Public Provident Fund (ppf)
The Public Provident Fund (PPF) scheme was started in 1968-69 with the aim to provide a financial instrument to workers in the unorganized sector to ensure old age income security by accumulating sufficient savings. It is a defined contributory scheme with individual accounting system. One may open a PPF Account in any Post Office or in the designated branches of any nationalized bank for a minimum period of 15 years. The minimum amount of subscription is Rs.100 (as fixed on 1968-69) and the maximum amount is Rs.60,000 per year (Rs.70,000 as per the Finance Bill, 2002). A member can have a maximum of 12 subscriptions in a year.
The amount contributed in the PPF account is eligible for tax rebate while the accretions and withdrawals are exempt from taxes. Subject to some conditions, one withdrawal per year can be made on expiry of six years from the date of opening the account. With some restrictions, an account holder can take a loan after the third year. Parents may also avail the tax benefits by subscribing to the PPF against the name of their minor children. An account holder may continue the same in a block of five years, after maturity, to maximize the tax exemption and the compounding effect of interest. Earlier, the rate of interest was 12 percent but following the general decline in interest rate, it was brought down to nine percent per annum. A young man at the age of 25 years may start a PPF account and continue paying Rs.1,000 every year and can accumulate up to Rs.2,15,711 by the time he attains the age of 60 years, after enjoying the tax rebates!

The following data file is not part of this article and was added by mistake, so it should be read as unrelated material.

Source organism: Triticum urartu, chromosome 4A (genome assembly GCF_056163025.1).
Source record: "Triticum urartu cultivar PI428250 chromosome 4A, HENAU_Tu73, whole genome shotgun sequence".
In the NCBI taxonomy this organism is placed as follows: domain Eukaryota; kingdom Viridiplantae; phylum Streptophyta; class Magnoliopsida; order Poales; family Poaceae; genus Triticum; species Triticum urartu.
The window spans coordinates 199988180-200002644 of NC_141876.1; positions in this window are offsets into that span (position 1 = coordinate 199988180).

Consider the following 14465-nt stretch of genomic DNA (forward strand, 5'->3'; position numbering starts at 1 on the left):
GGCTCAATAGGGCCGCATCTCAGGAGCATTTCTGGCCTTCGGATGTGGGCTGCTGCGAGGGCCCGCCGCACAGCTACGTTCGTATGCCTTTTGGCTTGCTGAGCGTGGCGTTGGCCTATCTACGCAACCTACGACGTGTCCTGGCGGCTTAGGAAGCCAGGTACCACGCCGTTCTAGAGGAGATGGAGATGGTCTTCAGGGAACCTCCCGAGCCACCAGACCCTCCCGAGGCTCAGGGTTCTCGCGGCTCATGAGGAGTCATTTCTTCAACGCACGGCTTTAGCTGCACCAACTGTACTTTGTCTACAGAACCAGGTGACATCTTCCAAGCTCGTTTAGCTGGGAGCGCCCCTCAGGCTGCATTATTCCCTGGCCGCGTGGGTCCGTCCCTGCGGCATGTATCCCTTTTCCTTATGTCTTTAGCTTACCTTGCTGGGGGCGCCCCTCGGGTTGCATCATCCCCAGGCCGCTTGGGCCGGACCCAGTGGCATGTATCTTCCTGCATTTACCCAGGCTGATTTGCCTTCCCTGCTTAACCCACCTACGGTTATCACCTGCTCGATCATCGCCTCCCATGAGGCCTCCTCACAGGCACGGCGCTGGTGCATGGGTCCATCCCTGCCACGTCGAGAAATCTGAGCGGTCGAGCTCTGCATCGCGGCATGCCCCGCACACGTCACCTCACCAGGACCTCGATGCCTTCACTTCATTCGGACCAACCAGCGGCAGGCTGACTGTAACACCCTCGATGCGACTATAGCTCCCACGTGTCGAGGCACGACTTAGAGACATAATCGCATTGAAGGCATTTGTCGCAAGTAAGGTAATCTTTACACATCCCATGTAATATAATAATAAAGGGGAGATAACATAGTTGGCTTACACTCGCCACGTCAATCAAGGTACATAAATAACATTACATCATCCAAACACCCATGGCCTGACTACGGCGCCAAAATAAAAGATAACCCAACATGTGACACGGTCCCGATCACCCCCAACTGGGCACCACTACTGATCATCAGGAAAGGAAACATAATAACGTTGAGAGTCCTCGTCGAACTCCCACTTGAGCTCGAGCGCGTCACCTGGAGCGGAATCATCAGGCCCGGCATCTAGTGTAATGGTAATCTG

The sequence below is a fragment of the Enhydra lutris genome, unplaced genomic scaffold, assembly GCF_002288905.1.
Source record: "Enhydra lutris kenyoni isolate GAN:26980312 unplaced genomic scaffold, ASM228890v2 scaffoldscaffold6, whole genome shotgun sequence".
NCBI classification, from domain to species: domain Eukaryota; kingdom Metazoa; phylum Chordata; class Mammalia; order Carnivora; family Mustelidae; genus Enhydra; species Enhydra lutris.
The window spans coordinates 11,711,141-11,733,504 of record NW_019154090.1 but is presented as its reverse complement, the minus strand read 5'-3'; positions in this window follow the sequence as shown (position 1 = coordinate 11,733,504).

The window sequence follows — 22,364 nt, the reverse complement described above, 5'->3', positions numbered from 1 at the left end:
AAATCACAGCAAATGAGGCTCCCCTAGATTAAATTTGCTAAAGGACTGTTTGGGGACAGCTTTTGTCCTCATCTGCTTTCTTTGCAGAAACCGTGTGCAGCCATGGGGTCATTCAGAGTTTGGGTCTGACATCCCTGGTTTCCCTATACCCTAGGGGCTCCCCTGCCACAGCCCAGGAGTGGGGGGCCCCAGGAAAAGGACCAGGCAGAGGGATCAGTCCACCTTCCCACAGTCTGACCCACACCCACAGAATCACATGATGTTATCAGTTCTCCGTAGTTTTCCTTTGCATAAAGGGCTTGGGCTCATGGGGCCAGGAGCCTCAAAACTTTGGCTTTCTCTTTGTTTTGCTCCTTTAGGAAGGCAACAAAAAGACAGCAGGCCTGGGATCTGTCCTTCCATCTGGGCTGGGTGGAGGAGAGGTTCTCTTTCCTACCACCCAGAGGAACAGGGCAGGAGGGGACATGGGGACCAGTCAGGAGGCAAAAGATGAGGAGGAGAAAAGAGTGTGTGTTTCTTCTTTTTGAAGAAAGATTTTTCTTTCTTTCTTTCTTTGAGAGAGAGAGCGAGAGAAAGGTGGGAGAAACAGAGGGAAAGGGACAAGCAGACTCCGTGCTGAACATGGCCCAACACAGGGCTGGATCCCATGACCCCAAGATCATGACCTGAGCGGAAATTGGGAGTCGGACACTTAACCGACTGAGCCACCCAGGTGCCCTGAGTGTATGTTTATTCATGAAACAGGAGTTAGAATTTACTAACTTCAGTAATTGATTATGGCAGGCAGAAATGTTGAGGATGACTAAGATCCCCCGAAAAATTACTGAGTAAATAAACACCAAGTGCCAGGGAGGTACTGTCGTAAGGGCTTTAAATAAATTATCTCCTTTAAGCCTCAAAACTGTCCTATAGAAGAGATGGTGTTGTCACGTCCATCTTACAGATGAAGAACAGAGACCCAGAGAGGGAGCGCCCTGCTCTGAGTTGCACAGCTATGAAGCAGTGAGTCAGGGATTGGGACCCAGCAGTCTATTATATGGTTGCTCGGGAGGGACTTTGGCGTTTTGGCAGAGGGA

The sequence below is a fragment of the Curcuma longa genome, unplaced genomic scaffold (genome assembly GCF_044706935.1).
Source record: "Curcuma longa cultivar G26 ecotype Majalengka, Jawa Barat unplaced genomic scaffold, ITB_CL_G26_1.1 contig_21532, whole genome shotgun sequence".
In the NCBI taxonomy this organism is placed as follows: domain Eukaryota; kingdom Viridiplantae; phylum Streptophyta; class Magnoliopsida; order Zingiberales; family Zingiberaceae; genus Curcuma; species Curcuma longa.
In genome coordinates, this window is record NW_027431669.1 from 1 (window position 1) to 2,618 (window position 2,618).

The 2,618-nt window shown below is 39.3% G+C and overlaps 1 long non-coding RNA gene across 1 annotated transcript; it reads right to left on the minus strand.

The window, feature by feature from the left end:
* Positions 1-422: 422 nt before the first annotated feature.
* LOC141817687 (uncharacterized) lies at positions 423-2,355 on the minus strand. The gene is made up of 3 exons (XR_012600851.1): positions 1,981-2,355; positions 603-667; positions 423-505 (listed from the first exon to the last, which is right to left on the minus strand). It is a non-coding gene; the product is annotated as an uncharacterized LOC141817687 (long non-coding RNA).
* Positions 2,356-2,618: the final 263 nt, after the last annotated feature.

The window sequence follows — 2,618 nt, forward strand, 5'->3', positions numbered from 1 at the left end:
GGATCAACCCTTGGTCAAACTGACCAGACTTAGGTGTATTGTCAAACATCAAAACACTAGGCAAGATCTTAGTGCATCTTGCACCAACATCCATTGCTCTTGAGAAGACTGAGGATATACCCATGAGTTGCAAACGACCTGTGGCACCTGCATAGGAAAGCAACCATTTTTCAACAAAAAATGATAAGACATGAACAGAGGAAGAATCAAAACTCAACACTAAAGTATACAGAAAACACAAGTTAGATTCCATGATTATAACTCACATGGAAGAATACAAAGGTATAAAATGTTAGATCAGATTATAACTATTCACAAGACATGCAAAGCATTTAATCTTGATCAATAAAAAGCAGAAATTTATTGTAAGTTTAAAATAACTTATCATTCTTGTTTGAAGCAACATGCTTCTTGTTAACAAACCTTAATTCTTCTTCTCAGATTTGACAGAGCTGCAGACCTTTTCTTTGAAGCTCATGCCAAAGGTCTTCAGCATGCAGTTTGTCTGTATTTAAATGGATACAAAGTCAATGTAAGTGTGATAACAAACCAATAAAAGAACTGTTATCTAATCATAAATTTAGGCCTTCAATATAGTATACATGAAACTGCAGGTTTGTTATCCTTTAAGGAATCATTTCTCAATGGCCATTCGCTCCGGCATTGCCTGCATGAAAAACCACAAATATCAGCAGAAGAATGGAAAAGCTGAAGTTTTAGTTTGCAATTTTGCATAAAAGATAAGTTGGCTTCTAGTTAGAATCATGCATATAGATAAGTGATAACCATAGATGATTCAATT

Despite the operation of the scheme for more than three decades, it covers only about one percent of the working population. Most of the account holders are from the organized sector, aiming for income tax planning and not old age income security, while most of the employees of the unorganized sector are not even aware of this scheme.
Tax rebate is available for subscriptions to the PPF account but there is no penalty for premature withdrawals. Hence, many individuals misuse the scheme for tax evasion.
No professional fund manager manages the corpus from the PPF scheme. Withdrawals are supported from the part of the annual accretion. The State Governments borrow 75 percent of the net amount of annual accretion and the rest is diverted to the Public Account. The account holder gets the government stipulated fixed rate of interest (presently nine percent). Considering the foregone revenue (income tax), the actual cost of the scheme is even higher, but the possibility of achieving the objective is extremely doubtful.